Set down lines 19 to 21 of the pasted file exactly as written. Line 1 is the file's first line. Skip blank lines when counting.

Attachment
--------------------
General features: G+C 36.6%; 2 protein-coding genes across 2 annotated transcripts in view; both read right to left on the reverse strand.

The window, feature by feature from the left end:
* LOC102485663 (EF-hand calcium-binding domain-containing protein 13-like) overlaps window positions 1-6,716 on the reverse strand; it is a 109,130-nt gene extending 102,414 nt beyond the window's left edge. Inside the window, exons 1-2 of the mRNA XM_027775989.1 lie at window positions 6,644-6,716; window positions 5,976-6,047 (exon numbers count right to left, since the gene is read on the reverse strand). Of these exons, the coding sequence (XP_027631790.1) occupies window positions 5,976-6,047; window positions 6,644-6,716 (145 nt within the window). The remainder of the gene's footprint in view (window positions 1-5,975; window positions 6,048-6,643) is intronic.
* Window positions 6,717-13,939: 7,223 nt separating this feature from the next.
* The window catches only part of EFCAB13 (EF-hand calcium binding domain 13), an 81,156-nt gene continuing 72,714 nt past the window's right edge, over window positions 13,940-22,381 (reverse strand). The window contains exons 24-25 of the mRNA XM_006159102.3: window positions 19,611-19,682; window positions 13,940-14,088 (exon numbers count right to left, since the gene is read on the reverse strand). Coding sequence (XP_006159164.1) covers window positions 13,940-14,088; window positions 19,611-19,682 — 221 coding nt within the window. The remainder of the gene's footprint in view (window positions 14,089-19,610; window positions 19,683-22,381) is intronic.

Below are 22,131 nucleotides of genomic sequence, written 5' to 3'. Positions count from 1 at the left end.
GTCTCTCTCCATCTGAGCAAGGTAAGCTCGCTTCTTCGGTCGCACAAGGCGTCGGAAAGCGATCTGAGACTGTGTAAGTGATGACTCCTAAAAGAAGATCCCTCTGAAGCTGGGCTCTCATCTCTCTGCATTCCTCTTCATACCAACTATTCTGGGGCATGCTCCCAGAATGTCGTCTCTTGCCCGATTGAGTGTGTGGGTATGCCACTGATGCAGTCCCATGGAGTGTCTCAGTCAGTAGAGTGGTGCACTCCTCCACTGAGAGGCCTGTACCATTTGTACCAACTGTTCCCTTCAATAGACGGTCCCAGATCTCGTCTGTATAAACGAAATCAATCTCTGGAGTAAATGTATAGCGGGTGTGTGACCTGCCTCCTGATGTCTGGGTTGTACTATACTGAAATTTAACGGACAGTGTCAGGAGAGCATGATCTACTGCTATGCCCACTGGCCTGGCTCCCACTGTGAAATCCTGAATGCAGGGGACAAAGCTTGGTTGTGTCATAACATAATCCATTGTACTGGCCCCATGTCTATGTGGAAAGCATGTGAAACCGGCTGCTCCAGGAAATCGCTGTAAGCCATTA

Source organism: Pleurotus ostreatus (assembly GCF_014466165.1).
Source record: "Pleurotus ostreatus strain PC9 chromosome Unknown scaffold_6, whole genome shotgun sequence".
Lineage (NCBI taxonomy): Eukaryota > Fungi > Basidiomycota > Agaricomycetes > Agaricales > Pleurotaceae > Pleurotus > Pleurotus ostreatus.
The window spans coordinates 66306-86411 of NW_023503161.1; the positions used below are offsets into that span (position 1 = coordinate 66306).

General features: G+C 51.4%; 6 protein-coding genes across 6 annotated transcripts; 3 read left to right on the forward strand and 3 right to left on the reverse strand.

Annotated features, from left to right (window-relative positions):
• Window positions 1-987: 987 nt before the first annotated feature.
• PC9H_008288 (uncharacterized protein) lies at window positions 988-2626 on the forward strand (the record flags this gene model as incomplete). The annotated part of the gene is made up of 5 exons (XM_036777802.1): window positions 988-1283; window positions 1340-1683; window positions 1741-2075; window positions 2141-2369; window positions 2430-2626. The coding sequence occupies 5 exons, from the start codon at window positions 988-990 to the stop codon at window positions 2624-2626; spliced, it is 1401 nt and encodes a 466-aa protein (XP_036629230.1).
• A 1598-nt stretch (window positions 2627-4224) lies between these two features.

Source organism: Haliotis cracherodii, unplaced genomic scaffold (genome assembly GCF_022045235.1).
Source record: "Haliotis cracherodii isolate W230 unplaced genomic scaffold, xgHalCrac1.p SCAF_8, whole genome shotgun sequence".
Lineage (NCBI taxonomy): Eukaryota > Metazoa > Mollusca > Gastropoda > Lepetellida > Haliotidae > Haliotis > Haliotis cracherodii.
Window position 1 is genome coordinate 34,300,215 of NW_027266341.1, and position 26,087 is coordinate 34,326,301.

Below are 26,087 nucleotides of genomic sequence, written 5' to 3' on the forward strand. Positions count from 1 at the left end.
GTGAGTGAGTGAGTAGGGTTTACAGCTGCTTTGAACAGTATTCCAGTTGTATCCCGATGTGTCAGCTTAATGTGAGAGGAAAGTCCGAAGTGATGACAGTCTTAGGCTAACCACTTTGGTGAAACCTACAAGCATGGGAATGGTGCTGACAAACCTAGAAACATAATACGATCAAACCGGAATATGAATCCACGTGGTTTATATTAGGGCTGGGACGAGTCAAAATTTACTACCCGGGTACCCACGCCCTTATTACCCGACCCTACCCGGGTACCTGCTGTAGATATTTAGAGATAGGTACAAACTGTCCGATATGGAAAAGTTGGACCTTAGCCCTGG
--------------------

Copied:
Lineage (NCBI taxonomy): Eukaryota > Metazoa > Mollusca > Gastropoda > Lepetellida > Haliotidae > Haliotis > Haliotis cracherodii.
Window position 1 is genome coordinate 34,300,215 of NW_027266341.1, and position 26,087 is coordinate 34,326,301.

Below are 26,087 nucleotides of genomic sequence, written 5' to 3' on the forward strand. Positions count from 1 at the left end.